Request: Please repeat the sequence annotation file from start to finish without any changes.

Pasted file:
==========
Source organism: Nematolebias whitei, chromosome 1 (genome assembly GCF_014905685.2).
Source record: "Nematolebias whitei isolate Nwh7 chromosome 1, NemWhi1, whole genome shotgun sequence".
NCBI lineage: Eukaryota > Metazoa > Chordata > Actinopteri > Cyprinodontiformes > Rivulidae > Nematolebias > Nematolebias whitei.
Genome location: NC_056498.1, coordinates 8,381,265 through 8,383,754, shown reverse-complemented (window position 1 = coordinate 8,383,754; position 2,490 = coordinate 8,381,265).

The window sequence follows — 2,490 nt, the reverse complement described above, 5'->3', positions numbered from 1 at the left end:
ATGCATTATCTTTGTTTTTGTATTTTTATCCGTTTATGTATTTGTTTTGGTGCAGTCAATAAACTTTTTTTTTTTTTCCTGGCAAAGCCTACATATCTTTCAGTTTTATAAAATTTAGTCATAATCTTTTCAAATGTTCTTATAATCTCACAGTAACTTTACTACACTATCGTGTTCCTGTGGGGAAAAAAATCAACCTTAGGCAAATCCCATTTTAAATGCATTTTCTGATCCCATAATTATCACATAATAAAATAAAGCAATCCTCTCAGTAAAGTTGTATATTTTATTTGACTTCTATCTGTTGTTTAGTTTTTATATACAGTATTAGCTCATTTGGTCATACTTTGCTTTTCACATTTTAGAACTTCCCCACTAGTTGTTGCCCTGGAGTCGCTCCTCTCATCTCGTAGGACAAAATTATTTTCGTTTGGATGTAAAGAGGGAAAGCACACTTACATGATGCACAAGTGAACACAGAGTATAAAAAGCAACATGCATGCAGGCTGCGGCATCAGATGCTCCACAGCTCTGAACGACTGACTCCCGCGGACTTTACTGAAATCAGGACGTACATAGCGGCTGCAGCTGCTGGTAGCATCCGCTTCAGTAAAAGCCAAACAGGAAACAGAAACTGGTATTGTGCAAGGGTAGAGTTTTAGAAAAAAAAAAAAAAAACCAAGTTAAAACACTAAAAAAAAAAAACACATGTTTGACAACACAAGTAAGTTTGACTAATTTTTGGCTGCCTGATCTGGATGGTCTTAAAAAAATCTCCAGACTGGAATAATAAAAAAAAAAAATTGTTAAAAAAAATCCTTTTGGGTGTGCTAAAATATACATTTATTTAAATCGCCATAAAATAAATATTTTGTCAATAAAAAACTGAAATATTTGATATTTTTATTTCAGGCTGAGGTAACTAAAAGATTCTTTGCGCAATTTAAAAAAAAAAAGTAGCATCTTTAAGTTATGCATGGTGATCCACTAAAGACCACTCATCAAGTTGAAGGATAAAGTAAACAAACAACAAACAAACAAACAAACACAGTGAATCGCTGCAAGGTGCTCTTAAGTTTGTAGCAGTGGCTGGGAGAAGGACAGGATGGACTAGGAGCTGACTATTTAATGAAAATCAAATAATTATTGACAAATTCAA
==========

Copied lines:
Source organism: Nematolebias whitei, chromosome 1 (genome assembly GCF_014905685.2).
Source record: "Nematolebias whitei isolate Nwh7 chromosome 1, NemWhi1, whole genome shotgun sequence".
NCBI lineage: Eukaryota > Metazoa > Chordata > Actinopteri > Cyprinodontiformes > Rivulidae > Nematolebias > Nematolebias whitei.
Genome location: NC_056498.1, coordinates 8,381,265 through 8,383,754, shown reverse-complemented (window position 1 = coordinate 8,383,754; position 2,490 = coordinate 8,381,265).

The window sequence follows — 2,490 nt, the reverse complement described above, 5'->3', positions numbered from 1 at the left end:
ATGCATTATCTTTGTTTTTGTATTTTTATCCGTTTATGTATTTGTTTTGGTGCAGTCAATAAACTTTTTTTTTTTTTCCTGGCAAAGCCTACATATCTTTCAGTTTTATAAAATTTAGTCATAATCTTTTCAAATGTTCTTATAATCTCACAGTAACTTTACTACACTATCGTGTTCCTGTGGGGAAAAAAATCAACCTTAGGCAAATCCCATTTTAAATGCATTTTCTGATCCCATAATTATCACATAATAAAATAAAGCAATCCTCTCAGTAAAGTTGTATATTTTATTTGACTTCTATCTGTTGTTTAGTTTTTATATACAGTATTAGCTCATTTGGTCATACTTTGCTTTTCACATTTTAGAACTTCCCCACTAGTTGTTGCCCTGGAGTCGCTCCTCTCATCTCGTAGGACAAAATTATTTTCGTTTGGATGTAAAGAGGGAAAGCACACTTACATGATGCACAAGTGAACACAGAGTATAAAAAGCAACATGCATGCAGGCTGCGGCATCAGATGCTCCACAGCTCTGAACGACTGACTCCCGCGGACTTTACTGAAATCAGGACGTACATAGCGGCTGCAGCTGCTGGTAGCATCCGCTTCAGTAAAAGCCAAACAGGAAACAGAAACTGGTATTGTGCAAGGGTAGAGTTTTAGAAAAAAAAAAAAAAAACCAAGTTAAAACACTAAAAAAAAAAAACACATGTTTGACAACACAAGTAAGTTTGACTAATTTTTGGCTGCCTGATCTGGATGGTCTTAAAAAAATCTCCAGACTGGAATAATAAAAAAAAAAAATTGTTAAAAAAAATCCTTTTGGGTGTGCTAAAATATACATTTATTTAAATCGCCATAAAATAAATATTTTGTCAATAAAAAACTGAAATATTTGATATTTTTATTTCAGGCTGAGGTAACTAAAAGATTCTTTGCGCAATTTAAAAAAAAAAAGTAGCATCTTTAAGTTATGCATGGTGATCCACTAAAGACCACTCATCAAGTTGAAGGATAAAGTAAACAAACAACAAACAAACAAACAAACACAGTGAATCGCTGCAAGGTGCTCTTAAGTTTGTAGCAGTGGCTGGGAGAAGGACAGGATGGACTAGGAGCTGACTATTTAATGAAAATCAAATAATTATTGACAAATTCAA